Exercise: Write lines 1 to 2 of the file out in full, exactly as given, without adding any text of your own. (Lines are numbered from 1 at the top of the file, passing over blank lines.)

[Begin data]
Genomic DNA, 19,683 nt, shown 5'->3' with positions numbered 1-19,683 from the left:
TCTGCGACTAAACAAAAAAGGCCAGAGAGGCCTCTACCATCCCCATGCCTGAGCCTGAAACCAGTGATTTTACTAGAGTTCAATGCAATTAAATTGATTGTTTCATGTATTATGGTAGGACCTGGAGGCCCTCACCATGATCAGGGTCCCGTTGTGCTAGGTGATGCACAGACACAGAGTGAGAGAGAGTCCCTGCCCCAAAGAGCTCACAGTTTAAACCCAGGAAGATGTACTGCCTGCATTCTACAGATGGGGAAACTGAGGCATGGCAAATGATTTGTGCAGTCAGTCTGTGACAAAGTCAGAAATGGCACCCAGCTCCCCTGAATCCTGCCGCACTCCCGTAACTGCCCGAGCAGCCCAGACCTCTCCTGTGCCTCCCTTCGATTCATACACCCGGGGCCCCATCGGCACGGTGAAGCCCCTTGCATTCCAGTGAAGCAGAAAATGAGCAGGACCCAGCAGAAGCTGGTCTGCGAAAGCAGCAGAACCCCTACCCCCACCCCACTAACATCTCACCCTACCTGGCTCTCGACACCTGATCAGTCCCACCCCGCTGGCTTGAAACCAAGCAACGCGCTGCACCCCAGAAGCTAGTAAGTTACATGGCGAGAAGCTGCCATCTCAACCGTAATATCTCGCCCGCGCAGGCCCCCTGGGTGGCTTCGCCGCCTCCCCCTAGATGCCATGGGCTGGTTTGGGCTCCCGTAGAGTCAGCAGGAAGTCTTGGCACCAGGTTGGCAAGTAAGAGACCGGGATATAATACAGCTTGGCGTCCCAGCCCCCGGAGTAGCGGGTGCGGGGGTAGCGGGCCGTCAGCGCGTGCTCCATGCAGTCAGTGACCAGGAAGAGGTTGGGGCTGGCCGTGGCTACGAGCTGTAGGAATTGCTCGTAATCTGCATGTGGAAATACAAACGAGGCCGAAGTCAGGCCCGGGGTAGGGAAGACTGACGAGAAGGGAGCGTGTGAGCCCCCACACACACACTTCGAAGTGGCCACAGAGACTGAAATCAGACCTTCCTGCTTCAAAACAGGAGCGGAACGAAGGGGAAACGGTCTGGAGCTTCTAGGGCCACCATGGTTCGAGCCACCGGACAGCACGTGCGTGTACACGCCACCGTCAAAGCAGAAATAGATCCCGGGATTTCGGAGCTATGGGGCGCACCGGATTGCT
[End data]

Genomic DNA, 19,683 nt, shown 5'->3' with positions numbered 1-19,683 from the left:
TCTGCGACTAAACAAAAAAGGCCAGAGAGGCCTCTACCATCCCCATGCCTGAGCCTGAAACCAGTGATTTTACTAGAGTTCAATGCAATTAAATTGATTGTTTCATGTATTATGGTAGGACCTGGAGGCCCTCACCATGATCAGGGTCCCGTTGTGCTAGGTGATGCACAGACACAGAGTGAGAGAGAGTCCCTGCCCCAAAGAGCTCACAGTTTAAACCCAGGAAGATGTACTGCCTGCATTCTACAGATGGGGAAACTGAGGCATGGCAAATGATTTGTGCAGTCAGTCTGTGACAAAGTCAGAAATGGCACCCAGCTCCCCTGAATCCTGCCGCACTCCCGTAACTGCCCGAGCAGCCCAGACCTCTCCTGTGCCTCCCTTCGATTCATACACCCGGGGCCCCATCGGCACGGTGAAGCCCCTTGCATTCCAGTGAAGCAGAAAATGAGCAGGACCCAGCAGAAGCTGGTCTGCGAAAGCAGCAGAACCCCTACCCCCACCCCACTAACATCTCACCCTACCTGGCTCTCGACACCTGATCAGTCCCACCCCGCTGGCTTGAAACCAAGCAACGCGCTGCACCCCAGAAGCTAGTAAGTTACATGGCGAGAAGCTGCCATCTCAACCGTAATATCTCGCCCGCGCAGGCCCCCTGGGTGGCTTCGCCGCCTCCCCCTAGATGCCATGGGCTGGTTTGGGCTCCCGTAGAGTCAGCAGGAAGTCTTGGCACCAGGTTGGCAAGTAAGAGACCGGGATATAATACAGCTTGGCGTCCCAGCCCCCGGAGTAGCGGGTGCGGGGGTAGCGGGCCGTCAGCGCGTGCTCCATGCAGTCAGTGACCAGGAAGAGGTTGGGGCTGGCCGTGGCTACGAGCTGTAGGAATTGCTCGTAATCTGCATGTGGAAATACAAACGAGGCCGAAGTCAGGCCCGGGGTAGGGAAGACTGACGAGAAGGGAGCGTGTGAGCCCCCACACACACACTTCGAAGTGGCCACAGAGACTGAAATCAGACCTTCCTGCTTCAAAACAGGAGCGGAACGAAGGGGAAACGGTCTGGAGCTTCTAGGGCCACCATGGTTCGAGCCACCGGACAGCACGTGCGTGTACACGCCACCGTCAAAGCAGAAATAGATCCCGGGATTTCGGAGCTATGGGGCGCACCGGATTGCT